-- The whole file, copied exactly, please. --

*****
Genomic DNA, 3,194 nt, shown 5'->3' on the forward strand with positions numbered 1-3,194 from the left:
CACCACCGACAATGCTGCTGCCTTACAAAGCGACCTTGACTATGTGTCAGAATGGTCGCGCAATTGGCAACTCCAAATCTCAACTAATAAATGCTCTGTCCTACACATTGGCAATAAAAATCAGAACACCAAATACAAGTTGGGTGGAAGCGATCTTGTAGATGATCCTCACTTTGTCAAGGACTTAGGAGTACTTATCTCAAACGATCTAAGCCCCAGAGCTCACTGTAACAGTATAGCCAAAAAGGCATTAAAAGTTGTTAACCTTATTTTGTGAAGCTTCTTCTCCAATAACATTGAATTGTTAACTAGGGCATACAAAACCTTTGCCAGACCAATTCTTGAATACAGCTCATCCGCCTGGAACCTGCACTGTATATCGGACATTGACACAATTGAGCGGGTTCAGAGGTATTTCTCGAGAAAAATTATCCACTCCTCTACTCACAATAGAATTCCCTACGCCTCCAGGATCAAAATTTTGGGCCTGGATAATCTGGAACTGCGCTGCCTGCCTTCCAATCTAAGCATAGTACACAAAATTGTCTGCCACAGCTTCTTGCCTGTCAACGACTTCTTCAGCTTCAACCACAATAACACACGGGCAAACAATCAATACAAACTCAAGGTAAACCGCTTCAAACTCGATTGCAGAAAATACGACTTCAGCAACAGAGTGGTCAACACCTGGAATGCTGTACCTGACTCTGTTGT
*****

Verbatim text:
Genomic DNA, 3,194 nt, shown 5'->3' on the forward strand with positions numbered 1-3,194 from the left:
CACCACCGACAATGCTGCTGCCTTACAAAGCGACCTTGACTATGTGTCAGAATGGTCGCGCAATTGGCAACTCCAAATCTCAACTAATAAATGCTCTGTCCTACACATTGGCAATAAAAATCAGAACACCAAATACAAGTTGGGTGGAAGCGATCTTGTAGATGATCCTCACTTTGTCAAGGACTTAGGAGTACTTATCTCAAACGATCTAAGCCCCAGAGCTCACTGTAACAGTATAGCCAAAAAGGCATTAAAAGTTGTTAACCTTATTTTGTGAAGCTTCTTCTCCAATAACATTGAATTGTTAACTAGGGCATACAAAACCTTTGCCAGACCAATTCTTGAATACAGCTCATCCGCCTGGAACCTGCACTGTATATCGGACATTGACACAATTGAGCGGGTTCAGAGGTATTTCTCGAGAAAAATTATCCACTCCTCTACTCACAATAGAATTCCCTACGCCTCCAGGATCAAAATTTTGGGCCTGGATAATCTGGAACTGCGCTGCCTGCCTTCCAATCTAAGCATAGTACACAAAATTGTCTGCCACAGCTTCTTGCCTGTCAACGACTTCTTCAGCTTCAACCACAATAACACACGGGCAAACAATCAATACAAACTCAAGGTAAACCGCTTCAAACTCGATTGCAGAAAATACGACTTCAGCAACAGAGTGGTCAACACCTGGAATGCTGTACCTGACTCTGTTGT